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Need some help with escalating aggression

This is a discussion on Need some help with escalating aggression within the Dog Training and Behavior forums, part of the Keeping and Caring for Dogs category; Oh, that's fine that we might disagree but I am basically describing a method of training a dog which is problematic after being relocated or ...

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Old 01-31-2018, 03:10 PM
  #51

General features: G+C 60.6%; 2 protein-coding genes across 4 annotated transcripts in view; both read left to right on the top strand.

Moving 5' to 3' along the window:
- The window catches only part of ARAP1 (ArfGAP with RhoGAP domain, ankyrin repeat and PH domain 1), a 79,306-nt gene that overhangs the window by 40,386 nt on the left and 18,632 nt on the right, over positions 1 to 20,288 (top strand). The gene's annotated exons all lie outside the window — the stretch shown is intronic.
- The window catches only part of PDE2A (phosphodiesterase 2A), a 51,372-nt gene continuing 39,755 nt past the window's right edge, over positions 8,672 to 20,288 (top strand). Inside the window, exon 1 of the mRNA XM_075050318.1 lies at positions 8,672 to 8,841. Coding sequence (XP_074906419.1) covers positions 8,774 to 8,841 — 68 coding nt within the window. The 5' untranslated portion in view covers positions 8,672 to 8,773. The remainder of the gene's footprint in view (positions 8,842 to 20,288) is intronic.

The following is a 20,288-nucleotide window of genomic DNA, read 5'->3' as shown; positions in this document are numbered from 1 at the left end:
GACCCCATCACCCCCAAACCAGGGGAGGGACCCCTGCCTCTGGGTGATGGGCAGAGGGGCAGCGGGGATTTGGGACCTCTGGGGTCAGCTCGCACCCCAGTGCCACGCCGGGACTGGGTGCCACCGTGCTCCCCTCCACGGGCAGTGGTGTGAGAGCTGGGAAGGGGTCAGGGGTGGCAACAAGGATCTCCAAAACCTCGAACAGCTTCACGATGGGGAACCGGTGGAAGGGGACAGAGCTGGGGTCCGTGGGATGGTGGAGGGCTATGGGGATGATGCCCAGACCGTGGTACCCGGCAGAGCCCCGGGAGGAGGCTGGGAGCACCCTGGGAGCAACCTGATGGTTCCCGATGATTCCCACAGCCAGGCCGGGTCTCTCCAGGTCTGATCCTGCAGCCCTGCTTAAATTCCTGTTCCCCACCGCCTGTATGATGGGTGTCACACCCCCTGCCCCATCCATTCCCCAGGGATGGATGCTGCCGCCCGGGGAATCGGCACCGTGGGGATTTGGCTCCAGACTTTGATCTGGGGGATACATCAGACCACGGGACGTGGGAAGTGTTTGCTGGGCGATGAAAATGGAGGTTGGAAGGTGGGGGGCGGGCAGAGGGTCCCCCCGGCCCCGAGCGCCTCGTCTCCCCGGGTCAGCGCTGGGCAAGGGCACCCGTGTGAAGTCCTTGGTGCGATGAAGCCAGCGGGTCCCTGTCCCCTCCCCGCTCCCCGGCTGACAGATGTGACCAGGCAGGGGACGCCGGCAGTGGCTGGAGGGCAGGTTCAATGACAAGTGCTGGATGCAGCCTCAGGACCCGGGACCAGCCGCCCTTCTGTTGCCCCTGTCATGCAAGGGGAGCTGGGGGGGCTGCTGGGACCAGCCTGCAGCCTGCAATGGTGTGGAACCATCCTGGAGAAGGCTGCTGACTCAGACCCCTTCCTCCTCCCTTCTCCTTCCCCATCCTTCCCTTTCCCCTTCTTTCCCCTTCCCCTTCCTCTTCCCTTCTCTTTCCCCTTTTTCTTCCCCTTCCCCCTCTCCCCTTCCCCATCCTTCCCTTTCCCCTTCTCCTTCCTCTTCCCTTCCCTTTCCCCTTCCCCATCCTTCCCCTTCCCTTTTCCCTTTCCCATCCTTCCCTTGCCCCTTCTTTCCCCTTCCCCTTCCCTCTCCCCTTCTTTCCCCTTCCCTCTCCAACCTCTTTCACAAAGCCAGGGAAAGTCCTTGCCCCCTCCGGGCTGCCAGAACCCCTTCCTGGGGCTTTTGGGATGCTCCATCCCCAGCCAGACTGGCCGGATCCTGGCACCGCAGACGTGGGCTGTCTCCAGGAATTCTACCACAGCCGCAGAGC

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Oh, that's fine that we might disagree but I am basically describing a method of training a dog which is problematic after being relocated or just simply starting with a fresh canvas regardless of any problems. One has to start somewhere and resetting a dog in its new environment with indifference by the new human is a way to start anew and perhaps leave the past behind. The dog has some issues for whatever reason none of us shall know. I'm just describing a training reset process that's all. Whether it is needed or not is unknown by the two of us because neither of us have seen the dog in question. I'm just reading the OP and trying to help in the understanding of WHY the trainer is having him do this. I have at least twice suggested that the OP follow their trainer's instructions to a T instead of trying to sway the OP from the trainer's advice as some in here have done.